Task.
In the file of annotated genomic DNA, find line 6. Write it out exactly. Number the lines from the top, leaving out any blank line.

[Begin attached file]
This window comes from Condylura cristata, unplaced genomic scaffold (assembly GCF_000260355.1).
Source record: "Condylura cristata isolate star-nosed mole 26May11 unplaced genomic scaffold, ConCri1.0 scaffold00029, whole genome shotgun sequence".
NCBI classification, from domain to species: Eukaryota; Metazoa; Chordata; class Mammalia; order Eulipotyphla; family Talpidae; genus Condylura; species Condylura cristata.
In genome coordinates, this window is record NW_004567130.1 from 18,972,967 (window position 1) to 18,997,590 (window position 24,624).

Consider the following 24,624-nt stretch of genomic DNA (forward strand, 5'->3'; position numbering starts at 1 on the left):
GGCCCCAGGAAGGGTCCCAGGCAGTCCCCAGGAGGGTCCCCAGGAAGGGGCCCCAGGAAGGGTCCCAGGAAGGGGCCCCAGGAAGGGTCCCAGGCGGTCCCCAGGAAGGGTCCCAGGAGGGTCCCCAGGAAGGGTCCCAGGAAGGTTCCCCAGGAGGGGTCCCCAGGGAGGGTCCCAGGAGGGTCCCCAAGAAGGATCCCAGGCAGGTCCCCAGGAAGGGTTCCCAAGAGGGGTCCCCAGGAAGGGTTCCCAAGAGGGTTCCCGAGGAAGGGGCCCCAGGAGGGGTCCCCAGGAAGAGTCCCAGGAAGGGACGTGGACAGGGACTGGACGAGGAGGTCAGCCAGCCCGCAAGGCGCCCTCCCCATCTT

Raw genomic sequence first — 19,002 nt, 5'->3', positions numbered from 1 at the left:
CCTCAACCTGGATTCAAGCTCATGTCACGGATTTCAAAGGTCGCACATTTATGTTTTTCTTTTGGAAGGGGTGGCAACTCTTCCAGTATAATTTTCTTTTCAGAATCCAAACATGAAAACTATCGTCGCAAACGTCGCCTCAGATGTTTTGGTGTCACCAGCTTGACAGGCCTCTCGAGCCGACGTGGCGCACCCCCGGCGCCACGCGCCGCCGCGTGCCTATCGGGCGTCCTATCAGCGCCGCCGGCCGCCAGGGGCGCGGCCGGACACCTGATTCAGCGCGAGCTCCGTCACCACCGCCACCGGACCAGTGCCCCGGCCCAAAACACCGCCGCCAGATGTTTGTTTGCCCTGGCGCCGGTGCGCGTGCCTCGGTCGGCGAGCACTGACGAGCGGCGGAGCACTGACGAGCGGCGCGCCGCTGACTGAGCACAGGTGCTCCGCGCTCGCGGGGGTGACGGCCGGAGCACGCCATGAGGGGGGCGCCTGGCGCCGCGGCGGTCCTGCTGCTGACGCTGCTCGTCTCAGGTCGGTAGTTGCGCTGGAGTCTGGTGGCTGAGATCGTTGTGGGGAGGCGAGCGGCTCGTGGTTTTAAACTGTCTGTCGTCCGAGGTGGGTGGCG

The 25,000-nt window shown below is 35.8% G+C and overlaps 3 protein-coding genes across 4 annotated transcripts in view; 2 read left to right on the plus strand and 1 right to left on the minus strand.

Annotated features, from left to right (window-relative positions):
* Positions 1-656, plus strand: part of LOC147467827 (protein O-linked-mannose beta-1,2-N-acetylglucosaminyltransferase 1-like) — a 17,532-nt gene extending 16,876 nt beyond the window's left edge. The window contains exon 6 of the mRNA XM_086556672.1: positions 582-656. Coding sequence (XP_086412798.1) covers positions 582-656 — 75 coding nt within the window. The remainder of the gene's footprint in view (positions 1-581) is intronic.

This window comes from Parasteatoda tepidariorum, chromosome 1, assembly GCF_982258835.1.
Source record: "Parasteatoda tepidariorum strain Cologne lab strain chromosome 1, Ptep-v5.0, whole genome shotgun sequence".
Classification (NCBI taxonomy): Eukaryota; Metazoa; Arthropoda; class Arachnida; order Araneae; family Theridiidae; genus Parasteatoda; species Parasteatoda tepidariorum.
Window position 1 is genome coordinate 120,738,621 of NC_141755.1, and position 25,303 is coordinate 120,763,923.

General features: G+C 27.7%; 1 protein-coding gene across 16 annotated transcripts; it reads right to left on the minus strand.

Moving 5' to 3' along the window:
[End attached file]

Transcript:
GGCCCCAGGAAGGGTCCCAGGCAGTCCCCAGGAGGGTCCCCAGGAAGGGGCCCCAGGAAGGGTCCCAGGAAGGGGCCCCAGGAAGGGTCCCAGGCGGTCCCCAGGAAGGGTCCCAGGAGGGTCCCCAGGAAGGGTCCCAGGAAGGTTCCCCAGGAGGGGTCCCCAGGGAGGGTCCCAGGAGGGTCCCCAAGAAGGATCCCAGGCAGGTCCCCAGGAAGGGTTCCCAAGAGGGGTCCCCAGGAAGGGTTCCCAAGAGGGTTCCCGAGGAAGGGGCCCCAGGAGGGGTCCCCAGGAAGAGTCCCAGGAAGGGACGTGGACAGGGACTGGACGAGGAGGTCAGCCAGCCCGCAAGGCGCCCTCCCCATCTT